1969
B Burnasheva discovered asteroid #3406.

1969 09:18:06 GMT
USSR launched Zond L1S-1 from Baikonur in the first test of the powerful N-1 rocket booster. The flight ended in failure when an explosion caused the remaining engines to shut down after 70 seconds.

Zond L1S-1 was launched from Baikonur on 21 February 1969 in the first test of the powerful N-1 rocket booster (SL-15/N-1). The payload, a Zond capsule with automatic cameras and a dummy lander, was supposed to be put into Lunar orbit. The cameras would have been used to record potential landing sites for future manned missions. At 3-7 seconds after liftoff, engines 12 and 24 shut down due to an error in the control system, but the remaining engines automatically compensated. At 25 seconds, the engines were throttled back to minimize vibration during the period of maximum dynamic pressure. At 66 seconds after liftoff, at an altitude of about 30 km, the engines throttled up to full power and an oxidizer pipe burst due to the vibration, causing a fire, shorting out wiring, and resulting in the surrounding engines and turbopumps exploding. This caused all remaining first stage engines to shut down and the escape mechanism to fire at 70 seconds, lifting the Zond capsule to safety. The N-1 rocket fell back to Earth and exploded 45 to 50 km downrange, and the Zond capsule landed 32 to 35 km downrange.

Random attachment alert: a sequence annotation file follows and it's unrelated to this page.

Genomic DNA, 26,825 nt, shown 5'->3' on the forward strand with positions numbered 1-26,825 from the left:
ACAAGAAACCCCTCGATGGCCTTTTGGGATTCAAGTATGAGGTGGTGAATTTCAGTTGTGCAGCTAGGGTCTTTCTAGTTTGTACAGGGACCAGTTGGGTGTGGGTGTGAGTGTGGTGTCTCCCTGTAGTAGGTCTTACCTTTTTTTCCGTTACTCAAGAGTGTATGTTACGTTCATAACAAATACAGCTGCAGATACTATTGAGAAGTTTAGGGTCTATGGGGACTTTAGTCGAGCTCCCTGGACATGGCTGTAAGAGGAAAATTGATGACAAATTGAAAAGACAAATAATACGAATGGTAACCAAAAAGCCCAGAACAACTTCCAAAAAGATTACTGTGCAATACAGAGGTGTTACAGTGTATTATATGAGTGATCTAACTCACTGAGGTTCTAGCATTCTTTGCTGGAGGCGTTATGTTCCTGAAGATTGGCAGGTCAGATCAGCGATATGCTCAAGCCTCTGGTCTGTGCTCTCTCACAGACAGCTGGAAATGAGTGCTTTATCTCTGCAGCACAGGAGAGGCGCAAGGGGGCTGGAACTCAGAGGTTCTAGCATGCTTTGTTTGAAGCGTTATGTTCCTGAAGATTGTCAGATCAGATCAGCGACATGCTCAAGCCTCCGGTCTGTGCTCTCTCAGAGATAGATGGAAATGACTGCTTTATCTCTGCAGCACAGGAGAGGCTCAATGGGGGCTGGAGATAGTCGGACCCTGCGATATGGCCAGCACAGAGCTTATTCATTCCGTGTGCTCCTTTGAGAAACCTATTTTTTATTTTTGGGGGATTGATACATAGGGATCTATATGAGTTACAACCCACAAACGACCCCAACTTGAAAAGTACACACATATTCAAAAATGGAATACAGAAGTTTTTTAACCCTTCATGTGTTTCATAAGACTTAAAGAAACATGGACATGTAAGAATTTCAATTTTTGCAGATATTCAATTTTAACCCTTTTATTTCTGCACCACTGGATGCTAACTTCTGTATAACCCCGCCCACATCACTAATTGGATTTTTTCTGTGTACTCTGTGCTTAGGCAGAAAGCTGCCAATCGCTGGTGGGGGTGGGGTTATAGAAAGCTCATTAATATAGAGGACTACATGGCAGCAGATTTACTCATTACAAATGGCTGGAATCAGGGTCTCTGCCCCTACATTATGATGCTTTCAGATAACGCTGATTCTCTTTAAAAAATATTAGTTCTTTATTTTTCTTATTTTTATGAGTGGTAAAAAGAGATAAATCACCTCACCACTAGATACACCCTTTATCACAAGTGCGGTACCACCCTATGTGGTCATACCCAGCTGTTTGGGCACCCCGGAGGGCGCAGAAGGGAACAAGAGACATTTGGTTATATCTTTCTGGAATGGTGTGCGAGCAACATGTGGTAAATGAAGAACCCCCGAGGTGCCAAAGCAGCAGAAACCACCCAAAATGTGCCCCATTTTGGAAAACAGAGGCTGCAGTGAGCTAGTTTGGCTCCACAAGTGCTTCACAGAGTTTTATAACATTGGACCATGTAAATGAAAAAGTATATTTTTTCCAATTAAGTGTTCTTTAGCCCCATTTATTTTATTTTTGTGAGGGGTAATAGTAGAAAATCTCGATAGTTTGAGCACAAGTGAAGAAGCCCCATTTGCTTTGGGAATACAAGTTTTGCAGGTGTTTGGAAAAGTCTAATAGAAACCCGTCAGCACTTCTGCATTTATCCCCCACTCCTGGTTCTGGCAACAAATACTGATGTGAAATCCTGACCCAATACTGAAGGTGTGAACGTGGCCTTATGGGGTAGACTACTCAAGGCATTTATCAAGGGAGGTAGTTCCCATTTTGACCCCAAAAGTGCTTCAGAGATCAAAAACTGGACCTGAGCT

http://nssdc.gsfc.nasa.gov/planetary/tent_launch.html

1972
USSR's Luna 20 landed on the Moon.

Luna 20 was placed in an intermediate Earth parking orbit from its launch on 14 February 1972, and from that orbit was sent towards the Moon where it entered orbit on 18 February 1972. On 21 February 1972, Luna 20 made a soft landing in the Apollonius highlands near Mare Foecunditatis (Sea of Fertility), 120 km from where Luna 16 had impacted. While on the Lunar surface, the panoramic television system was operated, and Lunar samples were obtained using an extendable drilling apparatus. Luna 20's ascent stage of was launched from the Lunar surface on 22 February 1972 carrying 30 grams of collected Lunar samples in a sealed capsule. It landed in the Soviet Union on 25 February 1972; the Lunar samples were recovered the following day.